Welcome. Pilgrims are doubly welcomed. “Soy peregrino”, the periodical of the Organizing Committee of the WYD in Panama, released a special issue titled “Bienvenidos” (“Welcome!”) with a picture of the archbishop of the capital city Msgr. José Ulloa Mendieta,  surrounded by numerous pilgrims. The publication has a large readership as it provides useful information on transport, security, and the program of the papal visit. It features a photo gallery, typical Panamanian recipes that youths are invited to savour, and a useful glossary with some of the main Panamanian terms that could be hard to understand also for Spanish-speaking pilgrims. As regards transport, the periodical informs that public transport will be free of charge during the WYD and increased by 25%. The urban mobility plan for the WYD will include also  lines 1 and 2 of the metro with longer hours from January 22 to 25, from 5:00 am to 2:00 am. On January 26, starting at 5:00 am, trains will be running non-stop for 42 hours. The special issue also presents a set of curiosities, for example, the University of Panama will recognize 120 hours of social service to students who serve as volunteer workers during the WYD, while 400 artisans across the Country will offer their products to pilgrims.

With regard to artisans,  Panamanian cabinetmaker Hernan Guardia, who created the papal chair that Francis will be using for the WYD, is completing his work. The 2.30 meter chair is handmade in ‘amargo’ cedar wood from the highlands of the Chiriqui region. It will be upholstered in white, decorated with symbols of the Vatican and of the Pope. The chair cost some 20 thousand dollars, a gift of the residents of El Chorrillo, one of the poorest neighbourhoods located in the heart of Panama City.

A wide-rimmed dream. Panama and its traditional light-cream and wide-brimmed hats. In Panama it is largely believed that the hat will become a ‘gadget’ that pilgrims will bring back home with them as a memento of the event. Will there be a ‘Panama hat’ also for Pope Francis? It’s the dream of four Panamanian children affected by a rare neurological disease that causes convulsions and severe dysautonomia. Luis, 14, Maverith, 13, Gabriel, 11 and Juan David, aged 10, were taught to embroider garments and objects by their mother. Having undergone surgery on their skull several times, embroidery is a relaxing game they perform with great skill; it is also relaxing and therapeutic.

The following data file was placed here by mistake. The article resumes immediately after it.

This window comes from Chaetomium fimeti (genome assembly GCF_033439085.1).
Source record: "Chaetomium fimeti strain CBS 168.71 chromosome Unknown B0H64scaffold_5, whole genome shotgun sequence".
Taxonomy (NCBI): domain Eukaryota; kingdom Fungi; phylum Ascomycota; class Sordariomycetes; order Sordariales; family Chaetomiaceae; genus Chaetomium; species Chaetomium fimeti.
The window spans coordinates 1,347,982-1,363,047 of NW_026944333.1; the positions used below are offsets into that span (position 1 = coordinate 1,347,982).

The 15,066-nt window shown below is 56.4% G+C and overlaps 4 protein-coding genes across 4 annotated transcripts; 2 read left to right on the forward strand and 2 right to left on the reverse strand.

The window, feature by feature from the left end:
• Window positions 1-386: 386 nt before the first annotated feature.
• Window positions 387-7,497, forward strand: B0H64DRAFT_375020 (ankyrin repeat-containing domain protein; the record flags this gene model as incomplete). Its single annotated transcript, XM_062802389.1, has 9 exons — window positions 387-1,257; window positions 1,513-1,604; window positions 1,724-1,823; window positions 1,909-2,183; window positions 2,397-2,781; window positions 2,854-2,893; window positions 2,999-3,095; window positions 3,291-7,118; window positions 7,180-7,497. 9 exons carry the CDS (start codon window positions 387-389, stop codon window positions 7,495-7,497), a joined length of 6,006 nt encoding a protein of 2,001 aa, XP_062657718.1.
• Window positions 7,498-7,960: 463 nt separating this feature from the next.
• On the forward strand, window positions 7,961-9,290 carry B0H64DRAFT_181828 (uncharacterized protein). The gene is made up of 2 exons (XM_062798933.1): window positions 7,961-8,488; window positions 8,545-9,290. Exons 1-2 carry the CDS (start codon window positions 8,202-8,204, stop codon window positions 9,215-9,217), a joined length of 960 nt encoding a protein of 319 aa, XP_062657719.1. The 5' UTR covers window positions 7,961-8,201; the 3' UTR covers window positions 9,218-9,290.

The embroidery skills of these children are impressive: they insert needle and thread into the brim of the hat without the help of paper patterns but simply by memorising the logo that they reproduce in a few minutes’ time. For the WYD the four children have embroidered a cream-coloured ‘Panama hat’ with the logo of the Day and the name of the Pope Francis, as well as a white one for the archbishop of Panama, Msgr. José Ulloa Mendieta.
“Their dream – their mother said – is to give it to the Pope as a gift. In fact they brought the hats to the Archbishop’s Curia in the hope that they may be given to Pope Francis. Seeing the Pope wearing the Panama hat would be a great joy for us.” VIPs on their way. Press conferences are ongoing in the press office, providing updates on the Day along with the first confirmations from the Heads of State attending the event in Panama: Carlos Alvarado Quezada, from Costa Rica; Iván Duque Márquez from Colombia; Marcelo Rebelo de Sousa from Portugal; Jimmy Morales Cabrera, from Guatemala; Salvador Sánchez Cerén, from El Salvador; Juan Orlando Hernández A., from Honduras.